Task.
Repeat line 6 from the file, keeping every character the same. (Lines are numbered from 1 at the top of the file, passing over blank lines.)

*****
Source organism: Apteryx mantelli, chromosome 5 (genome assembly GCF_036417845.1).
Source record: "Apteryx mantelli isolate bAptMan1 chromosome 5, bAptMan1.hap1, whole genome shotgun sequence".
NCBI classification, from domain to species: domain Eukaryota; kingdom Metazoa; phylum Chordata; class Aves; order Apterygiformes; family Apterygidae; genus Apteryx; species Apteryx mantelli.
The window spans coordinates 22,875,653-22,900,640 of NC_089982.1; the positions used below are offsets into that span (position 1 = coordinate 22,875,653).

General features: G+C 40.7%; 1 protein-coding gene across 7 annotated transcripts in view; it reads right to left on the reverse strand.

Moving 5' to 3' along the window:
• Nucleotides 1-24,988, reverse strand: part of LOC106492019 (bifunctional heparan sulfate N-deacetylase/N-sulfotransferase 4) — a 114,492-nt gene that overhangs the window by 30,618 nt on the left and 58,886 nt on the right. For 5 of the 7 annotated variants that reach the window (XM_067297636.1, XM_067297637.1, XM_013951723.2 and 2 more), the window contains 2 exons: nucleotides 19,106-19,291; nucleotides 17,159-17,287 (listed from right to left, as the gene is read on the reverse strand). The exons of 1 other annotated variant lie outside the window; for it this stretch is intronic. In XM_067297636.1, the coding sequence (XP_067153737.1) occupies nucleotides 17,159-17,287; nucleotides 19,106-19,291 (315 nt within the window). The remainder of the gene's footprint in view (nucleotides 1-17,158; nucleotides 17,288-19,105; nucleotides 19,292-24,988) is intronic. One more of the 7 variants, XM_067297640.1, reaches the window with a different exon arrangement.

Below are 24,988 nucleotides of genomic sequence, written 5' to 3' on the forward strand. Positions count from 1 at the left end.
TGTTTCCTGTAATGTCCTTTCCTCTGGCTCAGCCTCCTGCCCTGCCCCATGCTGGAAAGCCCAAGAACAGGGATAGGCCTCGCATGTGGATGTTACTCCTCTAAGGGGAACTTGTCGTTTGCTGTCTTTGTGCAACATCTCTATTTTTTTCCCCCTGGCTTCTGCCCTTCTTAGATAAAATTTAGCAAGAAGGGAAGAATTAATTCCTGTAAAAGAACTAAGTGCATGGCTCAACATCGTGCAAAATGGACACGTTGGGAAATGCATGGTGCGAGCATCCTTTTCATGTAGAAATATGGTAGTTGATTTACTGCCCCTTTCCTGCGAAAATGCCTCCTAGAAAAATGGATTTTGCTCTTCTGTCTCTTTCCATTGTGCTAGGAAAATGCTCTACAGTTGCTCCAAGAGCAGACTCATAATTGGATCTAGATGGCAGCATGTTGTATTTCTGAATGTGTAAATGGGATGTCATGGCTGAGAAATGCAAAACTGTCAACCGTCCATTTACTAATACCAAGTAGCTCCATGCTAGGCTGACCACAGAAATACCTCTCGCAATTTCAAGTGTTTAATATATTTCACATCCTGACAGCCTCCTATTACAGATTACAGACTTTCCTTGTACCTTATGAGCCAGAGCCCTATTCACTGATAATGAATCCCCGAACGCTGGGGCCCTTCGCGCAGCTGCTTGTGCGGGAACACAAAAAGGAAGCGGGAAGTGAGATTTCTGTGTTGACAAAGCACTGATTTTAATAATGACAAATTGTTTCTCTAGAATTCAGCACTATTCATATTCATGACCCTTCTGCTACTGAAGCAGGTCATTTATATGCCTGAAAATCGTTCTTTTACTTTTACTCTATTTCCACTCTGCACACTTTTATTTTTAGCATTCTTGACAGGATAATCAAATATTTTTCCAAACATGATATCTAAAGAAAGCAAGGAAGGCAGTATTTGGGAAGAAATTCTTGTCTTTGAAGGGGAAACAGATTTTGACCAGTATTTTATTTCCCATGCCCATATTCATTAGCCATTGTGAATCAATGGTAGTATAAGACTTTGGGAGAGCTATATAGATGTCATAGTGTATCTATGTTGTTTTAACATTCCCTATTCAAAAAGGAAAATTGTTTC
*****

Moving 5' to 3' along the window: